The United States has currently allocated $20.9 million in aid to Panama for fiscal year 2009, $8.9 million of which is being provided under the Mérida Initiative―a $1.4 billion, multi-year counter-narcotics initiative aimed mostly at combating the increasingly devastating effects of drug-trafficking organizations in Mexico. Yet the $100 million that the United States has promised to seven other countries in Central America and the Caribbean, of which Panama gets only $8.9 million, is simply not enough compared to the $700 million dollars it gave to Mexico for fiscal year 2009 under the Mérida Initiative.

Panama is the first stop for drugs leaving the Andean region on their way to Mexico and eventually the United States. Accounts of rising public insecurity related to drug-trafficking operations and criminality more widely in Panama have circulated in the national press for the past few years. Former Panamanian president Martín Torrijos announced measures in 2008 to increase the number of police patrolling the streets and search for ways to regulate ownership of firearms and explosives. In polling done before the May 3 presidential elections, Panamanians expressed that rising public insecurity was among their top three concerns.

President Martinelli has, as one of his first actions since assuming the presidency, imposed a nationwide curfew for minors and increased police salaries to help bring rising public insecurity under control. The Martinelli administration made clear during its first three weeks in office its intentions to increase counter-narcotics and security cooperation programs with Colombia and Mexico. The United States should capitalize on the Martinelli administrations’ initiative and resolve to enhance its bilateral and regional security programs either by increasing funds for Central America’s portion of the Mérida Initiative or creating a separate but complementary counter-narcotics program for Central America.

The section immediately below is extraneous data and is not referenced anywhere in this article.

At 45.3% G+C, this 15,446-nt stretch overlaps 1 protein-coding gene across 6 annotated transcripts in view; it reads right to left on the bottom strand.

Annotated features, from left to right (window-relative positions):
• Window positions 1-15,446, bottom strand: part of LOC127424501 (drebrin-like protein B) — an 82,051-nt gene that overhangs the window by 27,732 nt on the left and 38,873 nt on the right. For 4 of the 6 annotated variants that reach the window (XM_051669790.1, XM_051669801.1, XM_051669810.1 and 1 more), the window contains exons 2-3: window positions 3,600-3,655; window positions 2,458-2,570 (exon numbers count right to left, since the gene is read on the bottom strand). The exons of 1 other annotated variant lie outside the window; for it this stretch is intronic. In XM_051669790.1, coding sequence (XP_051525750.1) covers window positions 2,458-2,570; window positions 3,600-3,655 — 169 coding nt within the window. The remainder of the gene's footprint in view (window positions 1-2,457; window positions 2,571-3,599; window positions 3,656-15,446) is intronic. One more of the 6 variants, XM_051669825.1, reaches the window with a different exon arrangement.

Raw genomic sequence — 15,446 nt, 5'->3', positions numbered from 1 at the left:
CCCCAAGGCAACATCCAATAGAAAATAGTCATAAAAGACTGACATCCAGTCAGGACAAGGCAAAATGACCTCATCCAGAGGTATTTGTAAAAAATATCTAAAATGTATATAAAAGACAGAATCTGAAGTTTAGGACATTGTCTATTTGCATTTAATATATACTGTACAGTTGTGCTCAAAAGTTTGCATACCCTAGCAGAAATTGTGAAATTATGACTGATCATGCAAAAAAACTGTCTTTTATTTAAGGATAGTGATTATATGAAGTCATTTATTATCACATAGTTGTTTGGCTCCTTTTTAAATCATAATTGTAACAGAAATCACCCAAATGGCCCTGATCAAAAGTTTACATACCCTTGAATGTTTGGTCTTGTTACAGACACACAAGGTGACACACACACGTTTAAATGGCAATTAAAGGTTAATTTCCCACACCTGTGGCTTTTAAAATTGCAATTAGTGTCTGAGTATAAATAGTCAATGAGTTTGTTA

Increased U.S. funding should be aimed at providing material equipment and support for Panama, but it should also emphasize support and training for the country’s relatively weak civil institutions in order to help build public confidence in the rule of law. Current U.S. support for community policing programs in Panama is a start, but more can be done to help Panama strengthen its judicial system so that it is more effective, more transparent, and less corrupt. Recruiting U.S. civil society actors, such as the American Bar Association and other legal institutions, should be a part of that effort.

Doing so will make the United States’ current counter-narcotics strategy in the Americas more effective. The Obama administration needs to match its counter-narcotics and security strategy in Mexico and the Andean region with increased support for the Central American countries that are suffering the destabilizing effects of being a key transit route for drugs destined for the United States.

The Obama administration should capitalize on the opportunity that the Martinelli administration brings for enhancing counternarcotics efforts. Cooperation on these issues will strengthen the U.S.-Panama bilateral relationship, and it will also be an important step to making the broader U.S. security strategy in the Americas more comprehensive and effective.

Stephanie Miller is currently a consultant on U.S.-Latin America relations and was formerly a Research Associate for the Americas Project at the Center.